PARIS (AFP) – Russia continued to pay a heavy sporting price for its invasion of Ukraine on Tuesday, frozen out by a snowballing list of sports with perhaps the most painful blows coming from ice skating and athletics.
Russian and Belarusian tennis players will be allowed to continue competing on the WTA and ATP Tours and in Grand Slam tournaments, but their teams were suspended from the Davis Cup and Billie Jean King Cup.
Russia, traditionally a powerhouse in figure skating ˗ they won six medals at the Beijing Olympics including two gold ˗ had their skaters barred from all competitions.
This rules them out of March’s world championships to be hosted in Montpellier, France.
Their track and field athletes, as well as those from Belarus, joined them in being barred from this year’s world championships — indoors and outdoors — later on Tuesday.
It was a decision not taken lightly, with World Athletics president Sebastian Coe describing it as “going against the grain” to punish athletes, “but sport has to step up”.
Belarusian athletes are being punished as the country is being condemned internationally for being used as a launchpad by Russian forces to attack neighboring Ukraine.
Both are significant blows for Russia, which under President Vladimir Putin had used sport as a powerful force for its image both globally and internally.
Under his presidency it has hosted the Winter Olympics in 2014 in Sochi — although that was overshadowed by the state-sponsored doping scandal — and the 2018 men’s football World Cup.
On Monday, the governing bodies who oversee those sporting showpieces hit Russia hard.
The International Olympic Committee (IOC) urged sports federations and organisers to exclude Russian and Belarusian athletes and officials from international events.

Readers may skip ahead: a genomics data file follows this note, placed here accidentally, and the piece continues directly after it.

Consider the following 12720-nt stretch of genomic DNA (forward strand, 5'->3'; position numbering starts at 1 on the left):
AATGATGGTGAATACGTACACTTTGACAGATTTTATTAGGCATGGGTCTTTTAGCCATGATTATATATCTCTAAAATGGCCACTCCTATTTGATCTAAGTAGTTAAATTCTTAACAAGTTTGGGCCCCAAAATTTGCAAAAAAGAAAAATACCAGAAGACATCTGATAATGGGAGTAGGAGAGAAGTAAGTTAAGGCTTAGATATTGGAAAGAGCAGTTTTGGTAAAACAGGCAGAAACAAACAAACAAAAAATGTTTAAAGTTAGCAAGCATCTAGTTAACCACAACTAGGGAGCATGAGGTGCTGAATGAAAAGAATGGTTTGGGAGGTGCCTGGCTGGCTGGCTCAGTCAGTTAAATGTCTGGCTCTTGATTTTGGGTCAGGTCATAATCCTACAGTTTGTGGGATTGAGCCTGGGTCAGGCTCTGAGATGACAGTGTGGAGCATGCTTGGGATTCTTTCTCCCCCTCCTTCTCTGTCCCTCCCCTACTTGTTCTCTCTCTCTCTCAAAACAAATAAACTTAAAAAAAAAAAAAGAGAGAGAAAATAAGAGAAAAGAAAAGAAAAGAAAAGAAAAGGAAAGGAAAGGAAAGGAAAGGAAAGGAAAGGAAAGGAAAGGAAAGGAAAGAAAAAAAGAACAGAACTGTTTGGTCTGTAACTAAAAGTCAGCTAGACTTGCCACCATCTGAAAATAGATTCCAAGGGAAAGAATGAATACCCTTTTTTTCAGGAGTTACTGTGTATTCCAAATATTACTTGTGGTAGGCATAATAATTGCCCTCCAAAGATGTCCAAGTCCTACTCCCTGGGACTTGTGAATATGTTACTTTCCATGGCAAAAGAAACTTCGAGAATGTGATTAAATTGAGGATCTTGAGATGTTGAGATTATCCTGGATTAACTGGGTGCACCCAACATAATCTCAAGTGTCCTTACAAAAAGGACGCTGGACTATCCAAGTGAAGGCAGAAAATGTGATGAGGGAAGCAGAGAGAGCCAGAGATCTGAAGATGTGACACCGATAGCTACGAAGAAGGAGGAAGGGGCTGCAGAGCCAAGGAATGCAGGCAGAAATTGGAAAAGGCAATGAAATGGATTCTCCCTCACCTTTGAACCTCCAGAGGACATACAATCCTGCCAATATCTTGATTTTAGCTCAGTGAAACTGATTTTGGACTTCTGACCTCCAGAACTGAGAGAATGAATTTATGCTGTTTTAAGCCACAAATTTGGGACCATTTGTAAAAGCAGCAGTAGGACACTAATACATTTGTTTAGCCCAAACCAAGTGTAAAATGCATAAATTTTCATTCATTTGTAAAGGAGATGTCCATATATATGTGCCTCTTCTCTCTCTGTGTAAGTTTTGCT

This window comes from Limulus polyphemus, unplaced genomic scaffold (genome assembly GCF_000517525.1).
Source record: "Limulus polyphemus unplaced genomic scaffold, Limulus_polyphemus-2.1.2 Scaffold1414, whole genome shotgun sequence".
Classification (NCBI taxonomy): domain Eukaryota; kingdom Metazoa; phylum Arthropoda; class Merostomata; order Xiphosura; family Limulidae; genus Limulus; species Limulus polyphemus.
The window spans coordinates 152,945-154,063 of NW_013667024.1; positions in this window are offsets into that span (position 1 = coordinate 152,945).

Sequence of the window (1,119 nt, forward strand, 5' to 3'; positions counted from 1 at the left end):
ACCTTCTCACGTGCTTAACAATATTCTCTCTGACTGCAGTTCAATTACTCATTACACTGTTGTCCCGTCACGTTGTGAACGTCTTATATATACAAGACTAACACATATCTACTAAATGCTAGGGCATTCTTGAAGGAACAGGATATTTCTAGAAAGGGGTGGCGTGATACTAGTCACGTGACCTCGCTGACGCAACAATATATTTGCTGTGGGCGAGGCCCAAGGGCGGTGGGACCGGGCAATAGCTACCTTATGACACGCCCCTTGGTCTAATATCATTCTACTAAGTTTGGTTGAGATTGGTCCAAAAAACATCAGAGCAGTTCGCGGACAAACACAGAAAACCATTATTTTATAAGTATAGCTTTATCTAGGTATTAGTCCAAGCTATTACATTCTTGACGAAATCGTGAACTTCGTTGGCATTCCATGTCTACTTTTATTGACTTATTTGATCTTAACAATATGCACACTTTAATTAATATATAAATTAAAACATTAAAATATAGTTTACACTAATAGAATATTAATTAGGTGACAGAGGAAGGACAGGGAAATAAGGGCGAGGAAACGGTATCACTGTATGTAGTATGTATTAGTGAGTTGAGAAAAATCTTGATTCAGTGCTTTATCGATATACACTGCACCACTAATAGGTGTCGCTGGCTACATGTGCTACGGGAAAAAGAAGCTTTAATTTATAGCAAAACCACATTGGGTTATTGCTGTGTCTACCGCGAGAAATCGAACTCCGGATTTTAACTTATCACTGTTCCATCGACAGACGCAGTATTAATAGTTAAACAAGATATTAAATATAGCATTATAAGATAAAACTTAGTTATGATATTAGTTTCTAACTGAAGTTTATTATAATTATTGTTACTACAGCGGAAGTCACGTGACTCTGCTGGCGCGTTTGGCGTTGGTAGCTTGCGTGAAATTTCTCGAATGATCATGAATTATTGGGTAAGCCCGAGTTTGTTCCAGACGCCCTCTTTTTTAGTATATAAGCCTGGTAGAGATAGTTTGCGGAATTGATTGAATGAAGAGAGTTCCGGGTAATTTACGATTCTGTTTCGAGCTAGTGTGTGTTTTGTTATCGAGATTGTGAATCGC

Hours later, FIFA kicked Russia out of the 2022 World Cup as football’s global governing body and UEFA joined forces to expel Russian national teams and clubs from all international competitions.
– Tennis players escape ban –
Russian tennis players, including newly-crowned men’s world number one Daniil Medvedev and Belarus’ women’s world number three Aryna Sabalenka, will be allowed to keep competing in major individual events.
But they will not be able to play under their countries’ respective flags.
“A deep sense of distress, shock and sadness has been felt across the entire tennis community following Russia’s invasion of Ukraine in the past week,” said a joint statement from the ATP, WTA, ITF and the organisers of tennis’ four Grand Slam tournaments.
Several high-profile tennis players from Russia have spoken out against the conflict in Ukraine.
Russia’s top-ranked women’s player Anastasia Pavlyuchenkova joined men’s tennis number six Andrey Rublev in criticising the war.
“Stop the war, stop the violence,” she tweeted on Tuesday.
“Personal ambitions or political motives cannot justify violence. This takes away the future not only from us, but also from our children.”
Russia are the Davis Cup holders but will not be able to defend their title later this year after being banned by the ITF from its team competitions.
Professional cycling teams and national teams from Russia and Belarus have also been suspended by the UCI.